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Saturday, February 22, 2020

Maritime Logistics Professional

August 19, 2011

The Arctic: NAMEPA Addresses Enviro Issues

NAMEPA’s Environmental Intelligence in Maritime seminar held yesterday in Anchorage, Alaska was the forum for an examination of regulations surrounding resource extraction, and the readiness of response organizations and the government to address environmental challenges posed by this activity in Arctic regions.  RADM Tom Ostebo, USCG District 17 Commander was joined by Marilyn Crockett of Alaska Oil and Gas Association, Mark Myers of the University of Alaska, Cam Toohey of Shell Oil Company, Larry Cotter of APICDA, RADM Duncan Smith of Blank Rome, Charles Parks of Tesoro and Ian Dutton of Alaska SeaLife Center.
NAMEPA’s Founding Chairman, Clay Maitland, used the forum to issue a call for recognition of the critical opportunity presented by the Arctic, and the risks involved. 
“With the melting of Arctic ice amid rising global temperatures (surface temperatures in 2010 were approximately those of 2005, both being the warmest on record according to the Goddard Institute for Space Studies, a part of the U.S. National Aeronautics and Space Administration), leading the nations that surround the Arctic Circle in a fierce competition to establish new shipping routes and fishing grounds, as well as oil and gas drilling claims.  Unfortunately, the United States remains the only major nation, and the only one bordering on the Arctic, that has not ratified the United Nations Convention on the Law of the Sea.” Compounding the challenge is nature itself.  “Arctic conditions heighten the risks of drilling, and make any attempt at cleanup of a potential spill far more complicated than in the warm waters of the Gulf of Mexico” observed Maitland. 
The program focused on what companies are doing to manage the extraction of resources—offshore drilling, fisheries and cruise—with the resources that are available to mitigate a problem should one arise.  Despite efforts to be ready for a marine casualty, “Environmentalists are still unconvinced, asking whether any company has the ability to respond to a major oil spill in hurricane-force winds, high seas, broken and shifting sea ice, subzero temperatures and months of fog and darkness.” stated Mr. Maitland.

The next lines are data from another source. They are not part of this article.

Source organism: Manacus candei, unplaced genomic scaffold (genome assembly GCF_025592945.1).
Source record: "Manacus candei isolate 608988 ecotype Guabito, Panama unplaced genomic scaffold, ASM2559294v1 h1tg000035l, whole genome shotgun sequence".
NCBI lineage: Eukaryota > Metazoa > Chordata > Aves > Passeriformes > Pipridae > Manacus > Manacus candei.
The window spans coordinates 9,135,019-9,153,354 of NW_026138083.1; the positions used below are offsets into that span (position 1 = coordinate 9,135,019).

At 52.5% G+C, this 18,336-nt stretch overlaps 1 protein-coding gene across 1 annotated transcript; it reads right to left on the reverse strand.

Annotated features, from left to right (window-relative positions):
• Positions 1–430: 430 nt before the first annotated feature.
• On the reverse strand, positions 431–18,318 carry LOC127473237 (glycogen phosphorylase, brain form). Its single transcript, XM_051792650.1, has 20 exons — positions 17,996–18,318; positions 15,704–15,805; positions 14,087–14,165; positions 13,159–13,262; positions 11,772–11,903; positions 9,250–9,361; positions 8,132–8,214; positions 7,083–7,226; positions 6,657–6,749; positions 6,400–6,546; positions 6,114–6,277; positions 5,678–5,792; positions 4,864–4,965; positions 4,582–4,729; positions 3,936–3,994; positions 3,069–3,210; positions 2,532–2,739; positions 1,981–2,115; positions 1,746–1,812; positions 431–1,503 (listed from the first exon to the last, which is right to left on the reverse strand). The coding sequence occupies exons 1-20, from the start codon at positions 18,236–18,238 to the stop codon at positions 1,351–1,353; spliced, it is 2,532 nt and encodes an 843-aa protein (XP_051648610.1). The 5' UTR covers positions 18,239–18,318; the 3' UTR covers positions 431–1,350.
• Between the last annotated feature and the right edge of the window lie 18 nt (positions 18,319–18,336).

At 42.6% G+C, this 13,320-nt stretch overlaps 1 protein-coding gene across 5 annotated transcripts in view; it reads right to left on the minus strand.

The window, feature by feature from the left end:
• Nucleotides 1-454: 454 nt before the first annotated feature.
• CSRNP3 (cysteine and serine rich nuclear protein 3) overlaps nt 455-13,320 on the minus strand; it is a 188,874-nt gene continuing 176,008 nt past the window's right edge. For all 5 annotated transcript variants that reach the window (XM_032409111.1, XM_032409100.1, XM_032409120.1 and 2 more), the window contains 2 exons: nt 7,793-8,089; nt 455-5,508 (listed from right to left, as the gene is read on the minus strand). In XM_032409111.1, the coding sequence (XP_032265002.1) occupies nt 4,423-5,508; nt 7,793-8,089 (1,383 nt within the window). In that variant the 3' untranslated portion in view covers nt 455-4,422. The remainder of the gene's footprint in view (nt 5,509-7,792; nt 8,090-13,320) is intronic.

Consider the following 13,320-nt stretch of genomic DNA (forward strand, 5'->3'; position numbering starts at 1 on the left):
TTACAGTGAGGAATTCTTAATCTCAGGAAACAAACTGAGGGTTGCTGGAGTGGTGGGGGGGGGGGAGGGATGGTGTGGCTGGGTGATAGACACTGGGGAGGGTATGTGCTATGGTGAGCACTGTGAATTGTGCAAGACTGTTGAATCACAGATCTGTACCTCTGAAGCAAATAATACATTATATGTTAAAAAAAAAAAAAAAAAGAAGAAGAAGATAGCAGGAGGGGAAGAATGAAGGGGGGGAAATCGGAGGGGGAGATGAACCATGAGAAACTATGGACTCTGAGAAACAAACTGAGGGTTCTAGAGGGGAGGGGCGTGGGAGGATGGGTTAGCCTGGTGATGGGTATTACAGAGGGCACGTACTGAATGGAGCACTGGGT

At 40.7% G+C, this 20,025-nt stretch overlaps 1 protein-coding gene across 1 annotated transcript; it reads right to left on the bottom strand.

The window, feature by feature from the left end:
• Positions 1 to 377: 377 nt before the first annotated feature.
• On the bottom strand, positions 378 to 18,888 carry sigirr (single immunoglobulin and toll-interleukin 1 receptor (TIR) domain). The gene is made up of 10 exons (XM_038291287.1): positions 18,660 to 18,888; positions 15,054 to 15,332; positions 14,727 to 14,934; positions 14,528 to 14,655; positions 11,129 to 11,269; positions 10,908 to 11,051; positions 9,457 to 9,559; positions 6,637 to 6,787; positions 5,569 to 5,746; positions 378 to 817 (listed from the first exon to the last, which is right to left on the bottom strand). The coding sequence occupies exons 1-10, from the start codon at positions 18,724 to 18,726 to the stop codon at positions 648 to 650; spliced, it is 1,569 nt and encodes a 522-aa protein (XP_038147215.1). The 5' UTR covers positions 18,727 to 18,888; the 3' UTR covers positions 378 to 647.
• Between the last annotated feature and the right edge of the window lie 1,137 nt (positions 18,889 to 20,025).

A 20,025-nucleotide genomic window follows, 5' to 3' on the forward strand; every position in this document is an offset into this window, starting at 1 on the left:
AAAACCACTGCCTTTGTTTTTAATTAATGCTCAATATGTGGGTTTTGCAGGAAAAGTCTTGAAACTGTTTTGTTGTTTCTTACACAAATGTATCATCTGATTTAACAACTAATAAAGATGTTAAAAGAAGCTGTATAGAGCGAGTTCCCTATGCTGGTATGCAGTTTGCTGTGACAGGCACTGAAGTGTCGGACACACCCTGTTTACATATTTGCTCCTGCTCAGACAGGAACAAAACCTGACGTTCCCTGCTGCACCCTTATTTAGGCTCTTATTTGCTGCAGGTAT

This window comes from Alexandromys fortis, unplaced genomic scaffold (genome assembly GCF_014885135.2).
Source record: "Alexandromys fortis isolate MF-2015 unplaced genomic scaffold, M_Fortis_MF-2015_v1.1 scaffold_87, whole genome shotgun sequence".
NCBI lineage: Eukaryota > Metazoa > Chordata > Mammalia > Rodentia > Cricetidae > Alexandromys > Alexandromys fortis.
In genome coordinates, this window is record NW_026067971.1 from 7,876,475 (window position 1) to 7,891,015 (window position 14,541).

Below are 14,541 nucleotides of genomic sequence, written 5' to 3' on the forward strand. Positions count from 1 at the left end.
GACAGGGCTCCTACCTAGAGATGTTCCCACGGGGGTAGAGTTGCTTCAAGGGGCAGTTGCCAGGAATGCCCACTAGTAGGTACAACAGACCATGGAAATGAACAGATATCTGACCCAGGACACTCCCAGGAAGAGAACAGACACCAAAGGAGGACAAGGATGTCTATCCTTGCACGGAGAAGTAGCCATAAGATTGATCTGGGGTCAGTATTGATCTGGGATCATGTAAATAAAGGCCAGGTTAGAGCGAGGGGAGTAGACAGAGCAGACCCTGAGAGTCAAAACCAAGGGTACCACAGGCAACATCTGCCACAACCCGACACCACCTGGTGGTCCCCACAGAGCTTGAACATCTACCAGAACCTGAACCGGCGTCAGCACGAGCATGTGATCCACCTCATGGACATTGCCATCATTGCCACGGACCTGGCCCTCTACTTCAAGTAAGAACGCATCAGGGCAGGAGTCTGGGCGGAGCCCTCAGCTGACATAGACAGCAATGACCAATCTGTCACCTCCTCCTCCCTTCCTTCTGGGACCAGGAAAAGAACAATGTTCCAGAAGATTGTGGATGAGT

The scarcity of resources is a repetitive theme.  Said Mr. Maitland “Of greater concern to observers is the relative lack of maritime resources available to governments, particularly the United States.  At a time of increasing budget cuts, a question persists: will there be a need for icebreakers on Arctic routes, particularly for transiting vessels, and if so, where will these ships be found?  The U.S. Coast Guard has only two icebreakers available at present, one of which is in more or less permanent layup.  A third icebreaker is supposedly being updated.  China is reportedly building what will be the most powerful conventional icebreaker in the world.  The Russian fleet, which includes nuclear-powered icebreakers, is fairly old and of doubtful reliability, much less availability.  The cost of a fleet of icebreakers would run into the billions of dollars, and there is no evidence that the congressional will exists to appropriate that sort of money.  As a transarctic trade route draws closer to reality, the need for international cooperation in polar and subpolar seas grows greater all the time.”
 “Like many other maritime issues, resourcing the northern trade routes lacks the degree of support from the public and from governments, necessary to get the job done.  If there was ever a cause to be embraced by the United Nations, the development of an international icebreaker flotilla would seem to be a worthy one.” Maitland concluded. 

Clay MaitlandUnited NationsU.S. Coast Guard